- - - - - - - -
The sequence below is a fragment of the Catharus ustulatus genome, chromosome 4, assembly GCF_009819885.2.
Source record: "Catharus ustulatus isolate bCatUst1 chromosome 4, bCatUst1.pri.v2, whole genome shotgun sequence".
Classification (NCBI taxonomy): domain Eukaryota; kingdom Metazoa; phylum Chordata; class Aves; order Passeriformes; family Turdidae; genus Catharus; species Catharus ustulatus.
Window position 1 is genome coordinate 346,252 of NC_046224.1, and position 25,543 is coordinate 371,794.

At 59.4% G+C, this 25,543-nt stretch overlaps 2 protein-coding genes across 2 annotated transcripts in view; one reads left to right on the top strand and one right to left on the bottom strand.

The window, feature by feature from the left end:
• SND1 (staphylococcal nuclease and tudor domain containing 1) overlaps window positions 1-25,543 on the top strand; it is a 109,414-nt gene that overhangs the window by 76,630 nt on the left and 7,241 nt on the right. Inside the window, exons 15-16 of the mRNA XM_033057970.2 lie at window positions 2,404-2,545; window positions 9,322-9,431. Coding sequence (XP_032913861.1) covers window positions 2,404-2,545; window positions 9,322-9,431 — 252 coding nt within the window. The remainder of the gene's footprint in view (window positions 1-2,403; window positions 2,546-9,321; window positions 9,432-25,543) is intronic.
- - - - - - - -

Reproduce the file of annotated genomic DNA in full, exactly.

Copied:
The sequence below is a fragment of the Catharus ustulatus genome, chromosome 4, assembly GCF_009819885.2.
Source record: "Catharus ustulatus isolate bCatUst1 chromosome 4, bCatUst1.pri.v2, whole genome shotgun sequence".
Classification (NCBI taxonomy): domain Eukaryota; kingdom Metazoa; phylum Chordata; class Aves; order Passeriformes; family Turdidae; genus Catharus; species Catharus ustulatus.
Window position 1 is genome coordinate 346,252 of NC_046224.1, and position 25,543 is coordinate 371,794.

At 59.4% G+C, this 25,543-nt stretch overlaps 2 protein-coding genes across 2 annotated transcripts in view; one reads left to right on the top strand and one right to left on the bottom strand.

The window, feature by feature from the left end:
• SND1 (staphylococcal nuclease and tudor domain containing 1) overlaps window positions 1-25,543 on the top strand; it is a 109,414-nt gene that overhangs the window by 76,630 nt on the left and 7,241 nt on the right. Inside the window, exons 15-16 of the mRNA XM_033057970.2 lie at window positions 2,404-2,545; window positions 9,322-9,431. Coding sequence (XP_032913861.1) covers window positions 2,404-2,545; window positions 9,322-9,431 — 252 coding nt within the window. The remainder of the gene's footprint in view (window positions 1-2,403; window positions 2,546-9,321; window positions 9,432-25,543) is intronic.